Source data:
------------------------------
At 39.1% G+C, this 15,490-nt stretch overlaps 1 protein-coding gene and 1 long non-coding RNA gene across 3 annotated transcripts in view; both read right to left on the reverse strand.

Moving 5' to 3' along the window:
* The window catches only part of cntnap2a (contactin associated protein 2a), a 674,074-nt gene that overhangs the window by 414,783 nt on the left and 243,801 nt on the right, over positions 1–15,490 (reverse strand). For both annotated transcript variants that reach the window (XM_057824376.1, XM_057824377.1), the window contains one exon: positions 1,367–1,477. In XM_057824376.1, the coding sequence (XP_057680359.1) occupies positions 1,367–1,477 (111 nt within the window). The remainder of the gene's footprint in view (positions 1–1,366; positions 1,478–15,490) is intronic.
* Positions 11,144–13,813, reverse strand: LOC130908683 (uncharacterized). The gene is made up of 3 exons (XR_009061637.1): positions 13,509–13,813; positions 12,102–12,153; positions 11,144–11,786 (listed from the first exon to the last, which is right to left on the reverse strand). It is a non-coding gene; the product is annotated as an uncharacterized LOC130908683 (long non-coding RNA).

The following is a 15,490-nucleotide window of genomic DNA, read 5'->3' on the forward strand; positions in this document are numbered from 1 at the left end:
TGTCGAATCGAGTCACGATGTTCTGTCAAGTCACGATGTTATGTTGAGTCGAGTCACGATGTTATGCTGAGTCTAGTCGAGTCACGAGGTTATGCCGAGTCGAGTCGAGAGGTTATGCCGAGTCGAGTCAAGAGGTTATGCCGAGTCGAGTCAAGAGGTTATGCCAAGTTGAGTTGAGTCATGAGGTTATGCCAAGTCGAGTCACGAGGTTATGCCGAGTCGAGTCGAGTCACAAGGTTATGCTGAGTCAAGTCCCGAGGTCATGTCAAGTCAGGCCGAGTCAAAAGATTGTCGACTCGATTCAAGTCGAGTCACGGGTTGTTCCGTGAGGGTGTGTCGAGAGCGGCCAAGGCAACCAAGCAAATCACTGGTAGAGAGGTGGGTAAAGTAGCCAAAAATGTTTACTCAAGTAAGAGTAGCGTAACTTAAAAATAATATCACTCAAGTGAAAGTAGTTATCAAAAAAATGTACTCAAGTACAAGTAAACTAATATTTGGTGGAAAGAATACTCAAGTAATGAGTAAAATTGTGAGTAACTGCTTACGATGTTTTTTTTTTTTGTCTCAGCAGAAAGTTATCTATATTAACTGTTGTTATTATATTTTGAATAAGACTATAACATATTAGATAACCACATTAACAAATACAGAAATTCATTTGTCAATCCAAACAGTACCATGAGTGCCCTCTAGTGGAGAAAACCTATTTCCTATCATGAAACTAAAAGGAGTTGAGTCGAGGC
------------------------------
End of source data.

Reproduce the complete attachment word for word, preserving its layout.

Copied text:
At 39.1% G+C, this 15,490-nt stretch overlaps 1 protein-coding gene and 1 long non-coding RNA gene across 3 annotated transcripts in view; both read right to left on the reverse strand.

Moving 5' to 3' along the window:
* The window catches only part of cntnap2a (contactin associated protein 2a), a 674,074-nt gene that overhangs the window by 414,783 nt on the left and 243,801 nt on the right, over positions 1–15,490 (reverse strand). For both annotated transcript variants that reach the window (XM_057824376.1, XM_057824377.1), the window contains one exon: positions 1,367–1,477. In XM_057824376.1, the coding sequence (XP_057680359.1) occupies positions 1,367–1,477 (111 nt within the window). The remainder of the gene's footprint in view (positions 1–1,366; positions 1,478–15,490) is intronic.
* Positions 11,144–13,813, reverse strand: LOC130908683 (uncharacterized). The gene is made up of 3 exons (XR_009061637.1): positions 13,509–13,813; positions 12,102–12,153; positions 11,144–11,786 (listed from the first exon to the last, which is right to left on the reverse strand). It is a non-coding gene; the product is annotated as an uncharacterized LOC130908683 (long non-coding RNA).

The following is a 15,490-nucleotide window of genomic DNA, read 5'->3' on the forward strand; positions in this document are numbered from 1 at the left end:
TGTCGAATCGAGTCACGATGTTCTGTCAAGTCACGATGTTATGTTGAGTCGAGTCACGATGTTATGCTGAGTCTAGTCGAGTCACGAGGTTATGCCGAGTCGAGTCGAGAGGTTATGCCGAGTCGAGTCAAGAGGTTATGCCGAGTCGAGTCAAGAGGTTATGCCAAGTTGAGTTGAGTCATGAGGTTATGCCAAGTCGAGTCACGAGGTTATGCCGAGTCGAGTCGAGTCACAAGGTTATGCTGAGTCAAGTCCCGAGGTCATGTCAAGTCAGGCCGAGTCAAAAGATTGTCGACTCGATTCAAGTCGAGTCACGGGTTGTTCCGTGAGGGTGTGTCGAGAGCGGCCAAGGCAACCAAGCAAATCACTGGTAGAGAGGTGGGTAAAGTAGCCAAAAATGTTTACTCAAGTAAGAGTAGCGTAACTTAAAAATAATATCACTCAAGTGAAAGTAGTTATCAAAAAAATGTACTCAAGTACAAGTAAACTAATATTTGGTGGAAAGAATACTCAAGTAATGAGTAAAATTGTGAGTAACTGCTTACGATGTTTTTTTTTTTTGTCTCAGCAGAAAGTTATCTATATTAACTGTTGTTATTATATTTTGAATAAGACTATAACATATTAGATAACCACATTAACAAATACAGAAATTCATTTGTCAATCCAAACAGTACCATGAGTGCCCTCTAGTGGAGAAAACCTATTTCCTATCATGAAACTAAAAGGAGTTGAGTCGAGGC